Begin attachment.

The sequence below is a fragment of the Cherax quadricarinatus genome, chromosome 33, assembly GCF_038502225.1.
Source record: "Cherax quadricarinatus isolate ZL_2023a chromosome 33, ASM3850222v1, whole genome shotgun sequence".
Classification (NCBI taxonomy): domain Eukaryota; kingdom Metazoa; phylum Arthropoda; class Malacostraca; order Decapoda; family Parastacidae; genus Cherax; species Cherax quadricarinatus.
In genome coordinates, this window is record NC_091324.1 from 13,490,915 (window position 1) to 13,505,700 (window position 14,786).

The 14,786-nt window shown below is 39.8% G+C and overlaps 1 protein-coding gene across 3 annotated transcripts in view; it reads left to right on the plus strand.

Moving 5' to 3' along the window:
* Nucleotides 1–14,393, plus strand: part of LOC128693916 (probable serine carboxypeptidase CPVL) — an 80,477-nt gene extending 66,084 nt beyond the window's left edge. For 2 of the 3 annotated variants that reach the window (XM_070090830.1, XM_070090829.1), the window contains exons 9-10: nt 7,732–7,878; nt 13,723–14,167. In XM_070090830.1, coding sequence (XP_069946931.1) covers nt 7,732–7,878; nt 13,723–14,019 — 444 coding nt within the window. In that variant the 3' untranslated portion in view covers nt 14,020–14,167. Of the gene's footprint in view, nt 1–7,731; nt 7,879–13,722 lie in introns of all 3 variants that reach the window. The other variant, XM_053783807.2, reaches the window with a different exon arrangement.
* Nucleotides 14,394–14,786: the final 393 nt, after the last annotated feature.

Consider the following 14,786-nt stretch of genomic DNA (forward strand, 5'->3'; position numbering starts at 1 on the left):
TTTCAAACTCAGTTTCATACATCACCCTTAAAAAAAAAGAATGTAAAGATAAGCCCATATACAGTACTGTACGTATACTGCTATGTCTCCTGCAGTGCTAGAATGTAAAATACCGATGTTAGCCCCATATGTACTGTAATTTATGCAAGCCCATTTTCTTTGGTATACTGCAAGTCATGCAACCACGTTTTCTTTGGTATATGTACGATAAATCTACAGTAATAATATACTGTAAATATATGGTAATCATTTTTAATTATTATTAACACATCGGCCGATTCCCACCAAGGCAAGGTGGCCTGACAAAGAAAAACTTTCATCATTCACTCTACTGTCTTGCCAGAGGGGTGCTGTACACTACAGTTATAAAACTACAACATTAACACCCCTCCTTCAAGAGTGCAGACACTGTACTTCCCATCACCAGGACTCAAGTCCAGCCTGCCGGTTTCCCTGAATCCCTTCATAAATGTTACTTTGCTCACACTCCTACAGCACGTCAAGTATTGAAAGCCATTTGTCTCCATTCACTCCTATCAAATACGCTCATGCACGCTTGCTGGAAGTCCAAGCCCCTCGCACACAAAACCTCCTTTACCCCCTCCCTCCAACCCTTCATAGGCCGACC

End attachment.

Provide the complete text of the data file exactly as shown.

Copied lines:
The sequence below is a fragment of the Cherax quadricarinatus genome, chromosome 33, assembly GCF_038502225.1.
Source record: "Cherax quadricarinatus isolate ZL_2023a chromosome 33, ASM3850222v1, whole genome shotgun sequence".
Classification (NCBI taxonomy): domain Eukaryota; kingdom Metazoa; phylum Arthropoda; class Malacostraca; order Decapoda; family Parastacidae; genus Cherax; species Cherax quadricarinatus.
In genome coordinates, this window is record NC_091324.1 from 13,490,915 (window position 1) to 13,505,700 (window position 14,786).

The 14,786-nt window shown below is 39.8% G+C and overlaps 1 protein-coding gene across 3 annotated transcripts in view; it reads left to right on the plus strand.

Moving 5' to 3' along the window:
* Nucleotides 1–14,393, plus strand: part of LOC128693916 (probable serine carboxypeptidase CPVL) — an 80,477-nt gene extending 66,084 nt beyond the window's left edge. For 2 of the 3 annotated variants that reach the window (XM_070090830.1, XM_070090829.1), the window contains exons 9-10: nt 7,732–7,878; nt 13,723–14,167. In XM_070090830.1, coding sequence (XP_069946931.1) covers nt 7,732–7,878; nt 13,723–14,019 — 444 coding nt within the window. In that variant the 3' untranslated portion in view covers nt 14,020–14,167. Of the gene's footprint in view, nt 1–7,731; nt 7,879–13,722 lie in introns of all 3 variants that reach the window. The other variant, XM_053783807.2, reaches the window with a different exon arrangement.
* Nucleotides 14,394–14,786: the final 393 nt, after the last annotated feature.

Consider the following 14,786-nt stretch of genomic DNA (forward strand, 5'->3'; position numbering starts at 1 on the left):
TTTCAAACTCAGTTTCATACATCACCCTTAAAAAAAAAGAATGTAAAGATAAGCCCATATACAGTACTGTACGTATACTGCTATGTCTCCTGCAGTGCTAGAATGTAAAATACCGATGTTAGCCCCATATGTACTGTAATTTATGCAAGCCCATTTTCTTTGGTATACTGCAAGTCATGCAACCACGTTTTCTTTGGTATATGTACGATAAATCTACAGTAATAATATACTGTAAATATATGGTAATCATTTTTAATTATTATTAACACATCGGCCGATTCCCACCAAGGCAAGGTGGCCTGACAAAGAAAAACTTTCATCATTCACTCTACTGTCTTGCCAGAGGGGTGCTGTACACTACAGTTATAAAACTACAACATTAACACCCCTCCTTCAAGAGTGCAGACACTGTACTTCCCATCACCAGGACTCAAGTCCAGCCTGCCGGTTTCCCTGAATCCCTTCATAAATGTTACTTTGCTCACACTCCTACAGCACGTCAAGTATTGAAAGCCATTTGTCTCCATTCACTCCTATCAAATACGCTCATGCACGCTTGCTGGAAGTCCAAGCCCCTCGCACACAAAACCTCCTTTACCCCCTCCCTCCAACCCTTCATAGGCCGACC